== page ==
While measurements of parameters such as temperature give direct evidence of the nature and extent of climate change they are susceptible to what may be called ‘anthropogenic errors’, the principle one being the urban heat island effect. That is why phenomenological evidence is also frequently cited, a well known example being the extent of Arctic ice.

Here we give a different, less familiar metric, northern hemisphere snow cover. This, in a sense, is the complement of the Arctic Ice extent as it refers only to snow which has fallen on land. The data were originally collected for meteorological purposes not for climate analysis and have been carefully reworked by the Rutgers University. They found a few errors; some mistaken land/sea attributions for example, but the corrections were not major.

The monthly plot of snow cover presented in Figure 1 show considerable seasonal variation which, together with some missing months of data in the early years, masks any long-term trend.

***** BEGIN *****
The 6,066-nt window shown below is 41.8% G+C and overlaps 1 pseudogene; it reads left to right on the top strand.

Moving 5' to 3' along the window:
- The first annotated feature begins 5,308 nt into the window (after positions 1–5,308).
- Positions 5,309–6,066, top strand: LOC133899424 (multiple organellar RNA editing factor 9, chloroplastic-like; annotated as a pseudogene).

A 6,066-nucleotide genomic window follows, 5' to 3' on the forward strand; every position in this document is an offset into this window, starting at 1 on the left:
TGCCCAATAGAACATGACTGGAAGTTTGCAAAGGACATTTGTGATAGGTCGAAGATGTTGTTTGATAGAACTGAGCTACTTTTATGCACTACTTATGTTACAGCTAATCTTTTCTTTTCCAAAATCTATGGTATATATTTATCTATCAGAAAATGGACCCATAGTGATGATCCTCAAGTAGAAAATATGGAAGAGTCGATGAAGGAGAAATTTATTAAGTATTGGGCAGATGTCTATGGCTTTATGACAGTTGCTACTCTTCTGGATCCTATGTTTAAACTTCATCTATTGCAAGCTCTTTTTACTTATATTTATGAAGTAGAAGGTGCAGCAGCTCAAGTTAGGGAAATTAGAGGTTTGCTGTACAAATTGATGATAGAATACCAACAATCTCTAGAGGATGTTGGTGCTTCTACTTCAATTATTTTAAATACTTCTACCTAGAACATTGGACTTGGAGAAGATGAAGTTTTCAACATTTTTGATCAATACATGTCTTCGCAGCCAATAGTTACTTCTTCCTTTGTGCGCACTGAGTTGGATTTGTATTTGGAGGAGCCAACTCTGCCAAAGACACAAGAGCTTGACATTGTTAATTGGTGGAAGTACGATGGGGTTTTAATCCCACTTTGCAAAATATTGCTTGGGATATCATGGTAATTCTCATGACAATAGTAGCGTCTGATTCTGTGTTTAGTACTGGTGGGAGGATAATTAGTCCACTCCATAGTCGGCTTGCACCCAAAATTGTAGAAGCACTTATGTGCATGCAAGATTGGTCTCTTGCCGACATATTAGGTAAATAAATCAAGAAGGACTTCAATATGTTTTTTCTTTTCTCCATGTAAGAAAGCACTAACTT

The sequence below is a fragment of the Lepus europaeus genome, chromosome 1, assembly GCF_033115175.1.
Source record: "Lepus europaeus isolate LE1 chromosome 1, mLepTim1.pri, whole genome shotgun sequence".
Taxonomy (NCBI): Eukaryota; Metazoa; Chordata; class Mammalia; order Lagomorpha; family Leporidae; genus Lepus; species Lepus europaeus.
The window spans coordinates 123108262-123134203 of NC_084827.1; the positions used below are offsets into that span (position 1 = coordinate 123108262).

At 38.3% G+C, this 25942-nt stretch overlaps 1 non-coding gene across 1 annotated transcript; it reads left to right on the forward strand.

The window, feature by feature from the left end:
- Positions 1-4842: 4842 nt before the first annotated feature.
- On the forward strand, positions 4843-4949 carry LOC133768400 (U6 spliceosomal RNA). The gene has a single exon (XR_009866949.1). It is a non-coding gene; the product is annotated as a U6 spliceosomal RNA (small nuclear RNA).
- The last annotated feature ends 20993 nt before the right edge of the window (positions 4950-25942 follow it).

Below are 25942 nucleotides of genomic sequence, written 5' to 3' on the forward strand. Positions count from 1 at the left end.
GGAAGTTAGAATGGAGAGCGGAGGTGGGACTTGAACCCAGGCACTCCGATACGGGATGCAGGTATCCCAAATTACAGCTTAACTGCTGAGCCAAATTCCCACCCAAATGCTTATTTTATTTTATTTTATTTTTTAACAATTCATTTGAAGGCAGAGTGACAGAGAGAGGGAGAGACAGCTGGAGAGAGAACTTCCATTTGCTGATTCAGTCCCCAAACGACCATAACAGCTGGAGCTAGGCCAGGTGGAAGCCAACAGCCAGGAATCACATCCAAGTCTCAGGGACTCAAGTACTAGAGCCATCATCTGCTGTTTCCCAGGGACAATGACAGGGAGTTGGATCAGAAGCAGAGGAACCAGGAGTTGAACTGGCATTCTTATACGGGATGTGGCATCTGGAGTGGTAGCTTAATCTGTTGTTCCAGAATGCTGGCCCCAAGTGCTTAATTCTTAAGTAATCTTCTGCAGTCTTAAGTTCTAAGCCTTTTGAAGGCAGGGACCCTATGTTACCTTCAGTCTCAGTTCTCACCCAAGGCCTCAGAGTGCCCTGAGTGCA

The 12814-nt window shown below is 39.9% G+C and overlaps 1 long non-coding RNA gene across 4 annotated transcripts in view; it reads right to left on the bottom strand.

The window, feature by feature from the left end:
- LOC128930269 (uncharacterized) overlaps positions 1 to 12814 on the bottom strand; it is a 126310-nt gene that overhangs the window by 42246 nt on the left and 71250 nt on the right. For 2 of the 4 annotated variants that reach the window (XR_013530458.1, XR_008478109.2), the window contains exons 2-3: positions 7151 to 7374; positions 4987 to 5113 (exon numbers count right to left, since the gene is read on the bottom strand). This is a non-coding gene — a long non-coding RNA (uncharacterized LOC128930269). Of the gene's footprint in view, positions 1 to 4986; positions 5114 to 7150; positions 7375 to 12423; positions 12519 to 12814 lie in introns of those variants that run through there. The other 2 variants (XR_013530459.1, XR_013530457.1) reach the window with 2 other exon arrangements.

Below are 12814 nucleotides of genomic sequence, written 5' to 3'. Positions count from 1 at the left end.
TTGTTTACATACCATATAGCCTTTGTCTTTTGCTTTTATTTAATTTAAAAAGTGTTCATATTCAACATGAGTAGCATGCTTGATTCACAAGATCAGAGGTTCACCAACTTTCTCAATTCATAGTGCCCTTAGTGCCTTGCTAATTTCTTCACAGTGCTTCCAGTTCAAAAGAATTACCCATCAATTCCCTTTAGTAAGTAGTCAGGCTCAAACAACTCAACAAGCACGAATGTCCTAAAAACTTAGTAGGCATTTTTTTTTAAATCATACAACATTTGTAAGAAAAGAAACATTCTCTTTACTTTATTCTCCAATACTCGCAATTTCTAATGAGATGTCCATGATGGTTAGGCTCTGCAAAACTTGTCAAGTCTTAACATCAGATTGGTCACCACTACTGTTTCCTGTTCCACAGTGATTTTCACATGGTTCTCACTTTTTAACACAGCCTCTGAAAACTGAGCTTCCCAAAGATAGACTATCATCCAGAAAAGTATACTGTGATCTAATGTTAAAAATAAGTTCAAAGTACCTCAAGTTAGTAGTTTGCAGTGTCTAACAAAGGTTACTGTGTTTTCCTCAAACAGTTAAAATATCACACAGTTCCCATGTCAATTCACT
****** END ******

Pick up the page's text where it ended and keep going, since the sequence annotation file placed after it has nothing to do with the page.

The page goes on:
Figure 1: Northern Hemisphere - Monthly Snow Cover
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The following plot (Figure 2) shows the annual average cover (for years with at least 10 months of data), the summer average (for years with at least 3 months data in the period June to September) and the winter average (December (preceding year), January and February, no missing data). This data shows that while there has been a trend toward reducing summer snow cover, the winter area varies from year to year but has less of a trend. There are signs of a recovery in recent years and the winter snow cover in 2009/2010 was the highest since 1978 and the second highest in the record.
Figure 2: Northern Hemisphere Snow Cover
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This data also enables us to present another useful metric: the total snow and ice cover. This is made up of the sum of: Arctic sea-ice extent, Antarctic sea-ice extent and Northern hemisphere snow cover over land. The only value missing from the above is Southern hemisphere snow cover over land which is relatively small. For example the maximum extent in South America is only 0.3 million km2 so variations would not affect the total significantly. As can be seen in Figure 3, the global snow and ice cover fluctuates between 30 and 70 million km2 with the minimum falling during the Northern hemisphere summer. Over the period of the record (1979 to 2010) the trend line indicates a reduction of about 1.5 million km2, 3% of the long-term average.
Figure 3: Global Snow and Ice Cover
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